Stephen D. Richardson, Ph.D., PE, of GSI Environmental Inc. in Austin, Texas, and his team are presenting research results on baseline sampling of water wells in areas of shale gas development at the NGWA Groundwater Quality and Unconventional Oil and Gas Development: Current Understanding and Science Needs workshop, April 25-26 in Columbus, Ohio.
Upcoming workshop presenter previews findings on baseline sampling of water wells in areas of shale gas development
Below Richardson gives a preview of their presentation as well as what he is looking forward to learning at the conference.
NGWA: Your team is presenting “Recommended Practices for Baseline Sampling of Water Wells in Areas of Shale Gas Development.” Can you give us a short preview of your findings you’ll discuss? What do you hope attendees learn and possibly implement at their job?
Richardson: Our research culminated in several key recommendations for sampling method, purging practices, temporal variations in methane concentrations, and data interpretation that we hope will contribute to the design and implementation of future predrill and postdrill groundwater monitoring programs. Specifically, we found sampling methodology can play an important role in the resulting variability of dissolved methane concentrations, particularly at wells with methane concentrations near or exceeding saturation (effervescing conditions).
Further, we found the natural variability of dissolved methane concentrations during purging or over time, in many cases, correlate well with changes in sodium, specific conductivity, and other geochemical parameters. Finally, for wells with dissolved methane concentrations greater than 1 mg/L in the study area, changes in concentration greater than twofold were not commonly observed. Findings from this study contribute to the design and implementation of predrill and postdrill groundwater monitoring programs by providing practical recommendations for sampling of dissolved gases at residential water wells, highlighting simple relationships for improved data interpretation, and establishing expectations for temporal variations in methane concentrations.
NGWA: Which of the study’s findings surprised you the most?
Richardson: The most surprising observation was the dramatic impact common sampling methods have on resulting dissolved methane results under effervescing conditions. Specifically, the consistency with which the closed system sampling method (i.e., the “IsoFlask”) reported significantly higher dissolved methane concentrations than either the open system or semiclosed system sample collection methods under effervescing conditions was an important finding.
NGWA: What are some of the biggest challenges operators face when conducting baseline sampling of residential water wells in areas of shale gas development?
Richardson: One of the challenges operators face is the lack of downhole access to a water supply wellbore, which leads to limited understanding of well construction and other well dynamics that can influence changes in water quality over time.
Another critical challenge is understanding the extent of natural variability in dissolved methane concentrations for a given region. This variability can confound interpretation of predrill vs. postdrill data comparison and complicate source identification. Most importantly, little guidance is available to operators, regulators, and contractors to support the development of predrill and postdrill sampling programs. Consistent best practices for sampling of water sources is an important step to achieving representative water quality results (especially dissolved gas concentrations) from residential water wells of varying construction and system design.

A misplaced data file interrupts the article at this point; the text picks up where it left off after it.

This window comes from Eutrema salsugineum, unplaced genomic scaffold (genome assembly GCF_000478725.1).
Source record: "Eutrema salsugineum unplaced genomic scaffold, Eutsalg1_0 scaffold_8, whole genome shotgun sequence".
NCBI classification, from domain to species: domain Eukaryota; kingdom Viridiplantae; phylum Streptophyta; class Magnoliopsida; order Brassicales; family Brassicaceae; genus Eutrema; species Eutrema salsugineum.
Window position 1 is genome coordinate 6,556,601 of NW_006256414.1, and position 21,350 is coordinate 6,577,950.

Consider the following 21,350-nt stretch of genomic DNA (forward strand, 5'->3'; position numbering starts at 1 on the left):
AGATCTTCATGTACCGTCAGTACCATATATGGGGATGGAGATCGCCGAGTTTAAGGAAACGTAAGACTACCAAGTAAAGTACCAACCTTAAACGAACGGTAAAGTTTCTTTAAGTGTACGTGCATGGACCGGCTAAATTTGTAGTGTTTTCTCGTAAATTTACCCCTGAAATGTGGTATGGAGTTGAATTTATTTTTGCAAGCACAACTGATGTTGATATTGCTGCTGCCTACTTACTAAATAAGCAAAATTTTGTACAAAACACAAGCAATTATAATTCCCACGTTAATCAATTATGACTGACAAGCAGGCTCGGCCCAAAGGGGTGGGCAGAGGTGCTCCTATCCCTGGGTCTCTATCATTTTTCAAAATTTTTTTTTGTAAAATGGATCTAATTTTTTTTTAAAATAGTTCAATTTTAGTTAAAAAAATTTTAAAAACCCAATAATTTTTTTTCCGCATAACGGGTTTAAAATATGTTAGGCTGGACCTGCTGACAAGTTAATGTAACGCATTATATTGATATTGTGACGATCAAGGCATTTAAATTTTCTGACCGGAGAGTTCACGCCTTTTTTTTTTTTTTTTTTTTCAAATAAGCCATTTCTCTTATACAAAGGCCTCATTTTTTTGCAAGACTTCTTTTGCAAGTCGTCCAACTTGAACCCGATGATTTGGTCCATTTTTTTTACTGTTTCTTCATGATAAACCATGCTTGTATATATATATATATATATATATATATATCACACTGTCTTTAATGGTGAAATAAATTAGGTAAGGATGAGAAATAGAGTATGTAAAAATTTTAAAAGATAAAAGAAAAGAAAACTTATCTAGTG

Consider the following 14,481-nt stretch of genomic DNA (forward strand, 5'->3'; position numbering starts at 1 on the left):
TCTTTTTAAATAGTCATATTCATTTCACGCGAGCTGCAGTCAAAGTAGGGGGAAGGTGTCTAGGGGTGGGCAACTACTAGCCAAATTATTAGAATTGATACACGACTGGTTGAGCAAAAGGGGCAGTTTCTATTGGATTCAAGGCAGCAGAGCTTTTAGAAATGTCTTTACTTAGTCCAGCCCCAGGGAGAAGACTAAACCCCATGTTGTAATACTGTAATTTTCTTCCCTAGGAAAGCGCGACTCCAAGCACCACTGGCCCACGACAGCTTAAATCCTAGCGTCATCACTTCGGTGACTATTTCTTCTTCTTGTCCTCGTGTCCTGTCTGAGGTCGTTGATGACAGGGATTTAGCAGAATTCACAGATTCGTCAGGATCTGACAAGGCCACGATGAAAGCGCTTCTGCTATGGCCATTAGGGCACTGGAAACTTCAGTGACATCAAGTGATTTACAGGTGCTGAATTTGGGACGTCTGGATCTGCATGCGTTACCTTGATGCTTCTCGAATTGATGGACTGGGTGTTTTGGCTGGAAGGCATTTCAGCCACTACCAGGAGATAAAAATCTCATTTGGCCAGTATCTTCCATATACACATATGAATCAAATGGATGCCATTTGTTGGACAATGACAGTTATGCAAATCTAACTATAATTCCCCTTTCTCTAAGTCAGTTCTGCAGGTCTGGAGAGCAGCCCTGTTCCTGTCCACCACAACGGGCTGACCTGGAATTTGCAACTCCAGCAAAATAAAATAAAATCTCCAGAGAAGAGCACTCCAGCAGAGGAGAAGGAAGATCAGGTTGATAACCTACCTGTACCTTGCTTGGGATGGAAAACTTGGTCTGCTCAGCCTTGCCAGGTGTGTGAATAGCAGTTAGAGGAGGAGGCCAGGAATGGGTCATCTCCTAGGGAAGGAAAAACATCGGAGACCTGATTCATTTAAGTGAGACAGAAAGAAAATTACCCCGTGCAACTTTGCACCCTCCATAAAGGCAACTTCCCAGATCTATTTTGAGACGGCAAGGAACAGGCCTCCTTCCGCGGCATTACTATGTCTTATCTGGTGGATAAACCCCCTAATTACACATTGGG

NGWA: It appears shale gas development will continue to rise in the United States in the coming years. What are your thoughts on the future of baseline sampling residential water wells in these areas?
Richardson: Baseline sampling of residential water wells and other water sources will continue to be an important component of assessing the potential risk to surrounding receptors by oil and gas development. Currently, 13 state agencies in the United States have final regulations for sampling of water sources in areas of shale development, and numerous national and regional organizations representing environmental and oil and gas stakeholders support baseline sampling efforts to better assess risk. As we continue to improve our understanding of natural methane occurrence in the subsurface and its relationship to other geochemical parameters, we anticipate greater consistency will be achieved between state agency-required analytical suites and key parameters that can best alert operators, regulators, and well owners to potential impacts.
NGWA: In addition to presenting your team’s study of findings, which session or sessions are you most looking forward to attending at the conference?
Richardson: I’m looking forward to attending all three sessions. It’s a wonderful opportunity to learn more about cutting-edge research on stray gas migration, monitoring approaches, and chemical fate and transport from top researchers across the United States and Canada. I look forward to sharing findings from our research and to meet with others who are trying to answer some of the same fundamental questions that we are.
NGWA thanks Richardson for his time in answering these questions and in presenting at the workshop. Check back as we’ll post updates from the workshop as they’re made available.